Citation, DOI & article data
Tc-99m sestamibi (sestamibi is a shortening of sesta-methoxyisobutylisonitrile) is one of the technetium radiopharmaceuticals.
- photon energy: 140 KeV
- physical half-life: 6 hours
- lipophilic cation
- normal distribution: thyroid, parathyroid, heart (myocardium)
- excretion: hepatobiliary and renal
- target organ: colon, kidneys, bladder, gallbladder
- brain uptake depends on blood-brain barrier (BBB) rupture; correlates with cell proliferation indices (Ki67)
Tc-99m-sestamibi is a radiopharmaceutical that is taken up by cells with a high concentration of mitochondria i.e. highly cellular/metabolically active tissues such as the myocardium of the heart, but also abnormal tissues such as oxyphil cell parathyroid adenomas, myeloma and breast cancer (the basis of so-called scintimammography). This latter technique has a high specificity for cancer but uses significant radiation dose.
Uses, doses and timings
When the radiopharmaceutical is used for parathyroid imaging, immediate and delayed imaging of the neck and mediastinum is performed; parathyroid adenomas are best demonstrated on delayed imaging (1-2 hours). A thyroid scan using Tc-99m pertechnetate follows. Parathyroid adenomas do not demonstrate uptake on thyroid scans, whereas normal thyroid tissue does.
Myocardial perfusion scintigraphy
- adult dose: 400 MBq rest phase, 1.1 GBq stress phase
- timing: image 45-60 minutes following injection allowing for clearance of tracer from the lungs and liver
- indications: investigation of chest pain, suspicion of coronary artery disease, pre-surgical workup including prior to renal transplantation
Tc-99m sestamibi is the most common agent for performing myocardial perfusion scintigraphy. Sestamibi is a lipophilic cation, which diffuses from the blood into the myocardial cells. The tracer is held intracellularly proximate to the mitochondria. 60% of sestamibi is extracted first pass from the coronary blood flow and there is minimal myocardial clearance.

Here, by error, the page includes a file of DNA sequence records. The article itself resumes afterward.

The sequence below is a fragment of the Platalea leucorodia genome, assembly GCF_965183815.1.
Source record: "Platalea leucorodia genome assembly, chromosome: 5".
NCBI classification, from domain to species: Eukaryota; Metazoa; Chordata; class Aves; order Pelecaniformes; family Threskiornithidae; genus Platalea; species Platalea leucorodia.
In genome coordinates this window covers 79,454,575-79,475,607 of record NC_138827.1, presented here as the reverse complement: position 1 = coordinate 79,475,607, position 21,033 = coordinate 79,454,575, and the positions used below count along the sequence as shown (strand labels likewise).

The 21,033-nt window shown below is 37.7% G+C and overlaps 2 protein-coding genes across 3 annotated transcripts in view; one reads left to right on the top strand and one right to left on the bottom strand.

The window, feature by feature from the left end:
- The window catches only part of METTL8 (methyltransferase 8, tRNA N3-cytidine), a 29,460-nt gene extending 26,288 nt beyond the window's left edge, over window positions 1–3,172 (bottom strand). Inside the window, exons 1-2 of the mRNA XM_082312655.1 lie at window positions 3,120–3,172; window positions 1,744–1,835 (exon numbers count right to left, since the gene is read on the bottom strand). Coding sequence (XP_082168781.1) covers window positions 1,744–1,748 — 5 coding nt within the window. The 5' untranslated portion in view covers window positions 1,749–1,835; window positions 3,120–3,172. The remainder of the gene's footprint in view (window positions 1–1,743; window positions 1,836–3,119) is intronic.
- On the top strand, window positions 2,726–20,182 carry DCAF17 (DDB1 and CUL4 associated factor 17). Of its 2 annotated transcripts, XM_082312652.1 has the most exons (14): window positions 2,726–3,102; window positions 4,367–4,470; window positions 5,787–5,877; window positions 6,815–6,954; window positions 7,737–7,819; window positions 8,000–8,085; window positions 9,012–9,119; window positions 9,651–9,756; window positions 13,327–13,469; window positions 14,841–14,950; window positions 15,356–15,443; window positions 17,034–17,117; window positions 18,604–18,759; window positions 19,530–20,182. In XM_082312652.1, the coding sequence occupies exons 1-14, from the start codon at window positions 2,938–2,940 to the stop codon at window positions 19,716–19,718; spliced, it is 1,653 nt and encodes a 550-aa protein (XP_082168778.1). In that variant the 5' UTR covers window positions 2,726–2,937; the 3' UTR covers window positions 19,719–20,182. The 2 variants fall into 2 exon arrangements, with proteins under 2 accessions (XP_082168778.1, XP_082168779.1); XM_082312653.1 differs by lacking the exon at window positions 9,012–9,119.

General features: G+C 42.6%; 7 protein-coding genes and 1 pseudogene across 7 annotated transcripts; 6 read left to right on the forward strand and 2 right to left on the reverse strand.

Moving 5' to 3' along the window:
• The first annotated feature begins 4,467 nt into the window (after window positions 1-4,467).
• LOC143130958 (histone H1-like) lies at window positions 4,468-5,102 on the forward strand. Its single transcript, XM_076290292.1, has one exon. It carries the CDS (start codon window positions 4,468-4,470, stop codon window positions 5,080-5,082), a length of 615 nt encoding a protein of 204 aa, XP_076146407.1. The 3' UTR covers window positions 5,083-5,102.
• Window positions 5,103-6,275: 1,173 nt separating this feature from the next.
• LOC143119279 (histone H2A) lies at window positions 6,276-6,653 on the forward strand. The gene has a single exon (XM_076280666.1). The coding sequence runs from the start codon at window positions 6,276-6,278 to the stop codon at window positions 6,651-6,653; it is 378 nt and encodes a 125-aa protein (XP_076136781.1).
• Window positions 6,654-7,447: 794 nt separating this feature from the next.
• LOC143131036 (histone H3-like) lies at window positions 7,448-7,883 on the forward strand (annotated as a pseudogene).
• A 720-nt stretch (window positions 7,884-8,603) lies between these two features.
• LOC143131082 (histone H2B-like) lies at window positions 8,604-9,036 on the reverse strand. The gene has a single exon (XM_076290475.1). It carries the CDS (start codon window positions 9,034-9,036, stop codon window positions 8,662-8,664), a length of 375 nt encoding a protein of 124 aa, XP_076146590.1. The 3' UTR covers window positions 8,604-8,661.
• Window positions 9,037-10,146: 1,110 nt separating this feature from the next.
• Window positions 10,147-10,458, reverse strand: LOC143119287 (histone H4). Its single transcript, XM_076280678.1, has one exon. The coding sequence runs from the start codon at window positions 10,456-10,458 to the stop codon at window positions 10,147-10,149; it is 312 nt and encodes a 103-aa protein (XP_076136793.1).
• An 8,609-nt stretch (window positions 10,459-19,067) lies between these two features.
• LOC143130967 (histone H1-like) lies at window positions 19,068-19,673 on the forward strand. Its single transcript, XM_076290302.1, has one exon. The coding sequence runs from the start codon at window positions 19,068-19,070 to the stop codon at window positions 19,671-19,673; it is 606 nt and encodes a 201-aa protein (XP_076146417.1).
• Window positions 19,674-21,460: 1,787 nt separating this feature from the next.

Myocardial perfusion scintigraphy is performed with both rest and stress phases, looking for areas of reversible ischemia (exercise stress) or impaired myocardial flow reserve (pharmacologic stress). Rest imaging is usually performed first, with a stress phase conducted on the same day with a higher dose injection or a subsequent day.
An exercise stress test requires the patient to exercise on a treadmill (or other equipment in some centers) to achieve 85% of their maximum predicted heart rate e.g. following the "Bruce protocol"/"modified Bruce protocol". Tc-99m sestamibi is injected at 85% predicted maximum heart rate and the patient continues to exercise for an additional 60 seconds while the tracer is extracted by the myocardium. The patient is imaged 30-60 minutes later. Beta-blockers should be avoided in the days prior to the exercise stress test as they may prevent the patient from reaching higher heart rates.
A pharmacological stress test involves the infusion of a coronary vasodilator such as adenosine, persantin or regadenoson. Each drug has a unique infusion protocol. Caffeine is contraindicated for 24 hours prior to persantin and adenosine studies. Pharmacological stress testing examines coronary flow reserve, with diseased coronary vessels having impaired physiological response to the infused medication. Other territories of the heart with normal flow will have a relatively higher amount of Tc-99m tracer than those supplied by the diseased vessel.
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